I love Star Wars. I am 24 years old, and I grew up watching the original trilogy on VHS, and the Prequel Trilogy in theaters. I have been a fan of these films for literally the entire time I have been alive and could retain information. Part of this is due to having a Mom who loved these films when she was a teenager and passed the love along to my sisters and I. That love has carried to this sequel trilogy. Each of these new films has been an event for my family. We gather together and we camp outside of the theater for the day and spend the time theorizing and geeking out about what we think and want to happen. While the wait can be truly monotonous, I look at the experience of seeing a Star Wars film with my family to be a joyous and meaningful time. What I am getting at, is these films hold a place of importance in my love for film in general. In a lot of ways, it was the series that sparked that love. So, when I say that I found Star Wars: The Rise of Skywalker to be a disappointing conclusion, it truly comes from a place of love.
I know that The Rise of Skywalker was a satisfying experience for many people, and this review in no way intends to refute or discount anyone’s subjective experience of this film. I genuinely do think there is a lot to like, and even love about this film. However, I can’t help but feel a deep disappointment in many regards to its plot, particularly in its approach to character. I have seen the film twice, and both times wanted nothing more than to leave the theater with an unwavering satisfaction with how the Skywalker Saga was concluded.
Let’s start by talking about JJ Abrams. I consider myself a fan of his work. I am not the type of fan who would accuse him of “ruining Star Wars” or labeling him with a childish nickname in an attempt to bully, shame, and attack him. Watching this film, I can clearly see that he loves this universe and wanted to make a film that pleased the fans. All that said, Abrams himself has stated that he feels he is not good at ending stories. He has proven to be good at beginning stories, even in this franchise. I, however, would have to agree with him: I do not feel his strength is endings. I feel that JJ Abrams is a supremely talented director, and a pretty good to bad screenwriter.
The arc of this sequel trilogy was deeply interesting for the first two films. The Force Awakens cradled the fans with nostalgia. It reminded everyone of what was great about Star Wars, and why we loved it. It was the cinematic equivalent of a warm blanket. It took no risks, but that was okay because its purpose was to remind fans of how Star Wars felt, while simultaneously introducing an entirely new generation of fans to the franchise. In other words, it played to every single strength that JJ Abrams has as a filmmaker in a ridiculously satisfying and successful way. Then came The Last Jedi, which took the franchise into bold, and unexplored places. The film in many ways was a meta-conversation about Star Wars and what it means to the world. It felt fresh and seemed to signify Lucasfilm was going to begin taking this franchise into directions that haven’t been revisited repeatedly throughout the franchise. It argued that, for this franchise to endure, it would have to grow beyond itself and move into new and challenging directions.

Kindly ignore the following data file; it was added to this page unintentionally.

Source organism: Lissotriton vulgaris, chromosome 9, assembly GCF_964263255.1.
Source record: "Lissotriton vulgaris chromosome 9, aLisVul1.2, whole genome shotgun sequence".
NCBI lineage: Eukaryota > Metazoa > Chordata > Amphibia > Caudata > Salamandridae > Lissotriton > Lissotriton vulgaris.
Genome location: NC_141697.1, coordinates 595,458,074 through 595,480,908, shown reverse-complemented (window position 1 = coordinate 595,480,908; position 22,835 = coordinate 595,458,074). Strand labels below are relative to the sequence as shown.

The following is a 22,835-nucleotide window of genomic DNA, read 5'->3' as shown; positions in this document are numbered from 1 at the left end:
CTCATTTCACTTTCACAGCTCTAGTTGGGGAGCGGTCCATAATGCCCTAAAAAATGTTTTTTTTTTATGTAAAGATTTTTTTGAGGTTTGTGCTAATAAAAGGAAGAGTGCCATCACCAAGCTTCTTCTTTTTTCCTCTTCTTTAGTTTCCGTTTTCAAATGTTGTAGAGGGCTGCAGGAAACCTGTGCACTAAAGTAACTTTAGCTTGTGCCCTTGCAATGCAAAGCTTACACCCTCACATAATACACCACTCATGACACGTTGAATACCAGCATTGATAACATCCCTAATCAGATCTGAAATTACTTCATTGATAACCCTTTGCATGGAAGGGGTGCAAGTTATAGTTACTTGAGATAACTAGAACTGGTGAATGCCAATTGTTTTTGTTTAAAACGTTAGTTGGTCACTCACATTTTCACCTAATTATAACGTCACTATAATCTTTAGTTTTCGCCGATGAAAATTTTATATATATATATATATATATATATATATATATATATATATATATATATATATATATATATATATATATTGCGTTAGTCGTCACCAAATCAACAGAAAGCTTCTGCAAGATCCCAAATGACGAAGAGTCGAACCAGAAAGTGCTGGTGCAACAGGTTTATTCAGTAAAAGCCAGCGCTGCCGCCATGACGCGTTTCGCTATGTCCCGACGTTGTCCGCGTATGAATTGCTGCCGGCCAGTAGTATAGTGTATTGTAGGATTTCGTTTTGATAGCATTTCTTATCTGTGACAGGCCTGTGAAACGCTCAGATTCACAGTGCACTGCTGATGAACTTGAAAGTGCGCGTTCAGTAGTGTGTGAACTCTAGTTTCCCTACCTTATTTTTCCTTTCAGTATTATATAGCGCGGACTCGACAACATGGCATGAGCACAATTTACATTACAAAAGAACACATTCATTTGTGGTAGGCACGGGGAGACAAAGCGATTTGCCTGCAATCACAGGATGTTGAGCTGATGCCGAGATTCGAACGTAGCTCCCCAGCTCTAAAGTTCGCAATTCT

Star Wars: The Rise of Skywalker throws all of that out the window. It doesn’t so much weaponize your nostalgia as it attempts to be an all-out assault on it by beating you over the head with it for virtually every minute of the film. Every single storytelling decision in The Rise of Skywalker seems to be the most pandering, fan-servicey, and devoid-of-risk choice possible. It’s the first time in this sequel trilogy where I didn’t feel as though I was watching a Star Wars film, but instead a business bending over backwards in an attempt to please as many fans as possible without any attempt to offer anything challenging or thought-provoking. This goes as far as to attempt to appease even the most hateful and ugly sides of the Star Wars fandom who bullied a cast member off of social media by demoting the character of Rose Tico to nothing more than a glorified extra.
The plot begins by revealing Emperor Palpatine… has returned? Or was he alive all along? I would clarify if it was explained. He has been lurking in the Unknown Regions on the planet Exogol. Kylo Ren has been furiously searching for him to destroy any threat to his power as Supreme Leader of the First Order. He finds and finally confronts the ancient Sith lord with the help of a McGuffin device called the “wayfinder”. In an astonishingly lazy reveal to Kylo Ren, Palpatine states that he created the First Order and has been pulling the strings behind virtually everything for the entire sequel trilogy. He has been crafting a fleet of planet-destroying (sigh) Star Destroyers that he has (originally) dubbed the “Final Order”. The fleet will be awarded to Kylo to unleash upon the galaxy if he kills Rey. Palpatine also alludes that Rey is not who Kylo believes she is. Meanwhile, the Resistance is also aware of Palpatine’s return after an anonymous spy within the First Order relays the information to them which sends Rey, Finn, and Poe on multiple searches for multiple McGuffin devices (including another wayfinder) that make up the first half of the film.